Among NBA players, there’s very little correlation between a player’s height and how many points they score. Michael Jordan was slightly below average height for an NBA player; Allen Iverson was in the bottom decile. And yet no one would argue the height is irrelevant for someone’s prospects at playing pro basketball: the average NBA player is nearly 6’7″, that is, in the top percentile of the male population.
The relationship between GRE and graduate outcomes is like this. If you take a group that has already been selected on a number of characteristics, including test scores, then there is often only a modest correlation between test scores and outcomes. But exactly the same could be said for any of the other criteria that were used, like GPA, or like the quality of the writing sample or the ever-amorphous assessment of “fit”, if either of the latter were to be assigned scores.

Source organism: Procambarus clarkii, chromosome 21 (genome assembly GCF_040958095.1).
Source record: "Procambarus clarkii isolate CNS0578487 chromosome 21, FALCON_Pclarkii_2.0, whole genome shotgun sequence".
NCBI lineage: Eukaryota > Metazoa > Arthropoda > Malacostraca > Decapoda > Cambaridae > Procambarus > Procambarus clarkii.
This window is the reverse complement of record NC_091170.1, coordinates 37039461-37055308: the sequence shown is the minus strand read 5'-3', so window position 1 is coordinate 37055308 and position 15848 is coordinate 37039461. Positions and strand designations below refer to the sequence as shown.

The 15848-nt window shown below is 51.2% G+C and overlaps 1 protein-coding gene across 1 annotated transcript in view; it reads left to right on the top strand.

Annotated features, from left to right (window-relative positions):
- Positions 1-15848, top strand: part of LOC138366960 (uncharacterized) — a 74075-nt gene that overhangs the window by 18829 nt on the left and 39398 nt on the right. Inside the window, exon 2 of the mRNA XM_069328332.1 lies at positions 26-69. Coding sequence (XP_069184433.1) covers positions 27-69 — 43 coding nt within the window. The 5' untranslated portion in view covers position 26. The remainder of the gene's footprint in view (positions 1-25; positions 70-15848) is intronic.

One can not extrapolate from this reasoning to draw conclusions about how people should be selected in the first place. If you did, you’d conclude that nothing departments use to admit students matters much for whether or not they will succeed, and that perhaps the fairest thing to do would just be to admit students completely at random. Admittedly, this would save departments a lot of time.
I freely confess the foregoing are issues I’m touchy about. If it weren’t for standardized tests and grades, I don’t know how I would have been able to attend college in the first place, and honestly I feel the most plausible counterfactual is me managing a convenience store back in Northwest Iowa. If it weren’t for standardized tests and grades, I’m also not sure I would have had the opportunity to pursue a PhD, or at least not at a place as good as the place I did. I do not believe my being in academia is any sort of mistake, that I’m just a lucky impostor. I have been fortunate in many, many sorts of ways, of course. But, especially at the time, how I did on the tasks available to me felt like what was actually within my own control, what I could actually work at and compete on if I wanted to distinguish myself.